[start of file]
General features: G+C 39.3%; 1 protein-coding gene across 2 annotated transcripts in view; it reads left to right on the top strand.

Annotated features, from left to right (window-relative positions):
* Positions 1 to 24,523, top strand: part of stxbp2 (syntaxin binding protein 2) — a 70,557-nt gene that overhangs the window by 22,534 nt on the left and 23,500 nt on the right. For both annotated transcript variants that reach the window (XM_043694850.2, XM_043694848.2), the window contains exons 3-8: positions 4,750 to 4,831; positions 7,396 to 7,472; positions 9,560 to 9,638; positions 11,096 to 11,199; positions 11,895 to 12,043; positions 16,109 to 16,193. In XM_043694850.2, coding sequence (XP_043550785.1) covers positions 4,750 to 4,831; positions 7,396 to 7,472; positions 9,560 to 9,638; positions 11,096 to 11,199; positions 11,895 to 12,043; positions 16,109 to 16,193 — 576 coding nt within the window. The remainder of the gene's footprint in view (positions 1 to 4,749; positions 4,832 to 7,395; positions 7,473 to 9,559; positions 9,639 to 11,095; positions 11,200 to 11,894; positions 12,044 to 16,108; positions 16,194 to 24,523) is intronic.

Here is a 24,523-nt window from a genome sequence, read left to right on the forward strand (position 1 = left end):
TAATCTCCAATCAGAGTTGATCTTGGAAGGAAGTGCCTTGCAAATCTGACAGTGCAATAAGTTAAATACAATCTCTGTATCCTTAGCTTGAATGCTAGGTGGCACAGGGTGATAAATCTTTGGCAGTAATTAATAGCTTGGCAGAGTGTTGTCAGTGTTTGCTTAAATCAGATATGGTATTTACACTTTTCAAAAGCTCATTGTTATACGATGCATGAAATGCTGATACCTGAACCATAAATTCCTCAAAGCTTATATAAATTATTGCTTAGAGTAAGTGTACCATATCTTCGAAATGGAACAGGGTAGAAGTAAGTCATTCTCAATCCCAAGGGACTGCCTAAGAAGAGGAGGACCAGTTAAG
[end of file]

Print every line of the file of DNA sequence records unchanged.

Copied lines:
General features: G+C 39.3%; 1 protein-coding gene across 2 annotated transcripts in view; it reads left to right on the top strand.

Annotated features, from left to right (window-relative positions):
* Positions 1 to 24,523, top strand: part of stxbp2 (syntaxin binding protein 2) — a 70,557-nt gene that overhangs the window by 22,534 nt on the left and 23,500 nt on the right. For both annotated transcript variants that reach the window (XM_043694850.2, XM_043694848.2), the window contains exons 3-8: positions 4,750 to 4,831; positions 7,396 to 7,472; positions 9,560 to 9,638; positions 11,096 to 11,199; positions 11,895 to 12,043; positions 16,109 to 16,193. In XM_043694850.2, coding sequence (XP_043550785.1) covers positions 4,750 to 4,831; positions 7,396 to 7,472; positions 9,560 to 9,638; positions 11,096 to 11,199; positions 11,895 to 12,043; positions 16,109 to 16,193 — 576 coding nt within the window. The remainder of the gene's footprint in view (positions 1 to 4,749; positions 4,832 to 7,395; positions 7,473 to 9,559; positions 9,639 to 11,095; positions 11,200 to 11,894; positions 12,044 to 16,108; positions 16,194 to 24,523) is intronic.

Here is a 24,523-nt window from a genome sequence, read left to right on the forward strand (position 1 = left end):
TAATCTCCAATCAGAGTTGATCTTGGAAGGAAGTGCCTTGCAAATCTGACAGTGCAATAAGTTAAATACAATCTCTGTATCCTTAGCTTGAATGCTAGGTGGCACAGGGTGATAAATCTTTGGCAGTAATTAATAGCTTGGCAGAGTGTTGTCAGTGTTTGCTTAAATCAGATATGGTATTTACACTTTTCAAAAGCTCATTGTTATACGATGCATGAAATGCTGATACCTGAACCATAAATTCCTCAAAGCTTATATAAATTATTGCTTAGAGTAAGTGTACCATATCTTCGAAATGGAACAGGGTAGAAGTAAGTCATTCTCAATCCCAAGGGACTGCCTAAGAAGAGGAGGACCAGTTAAG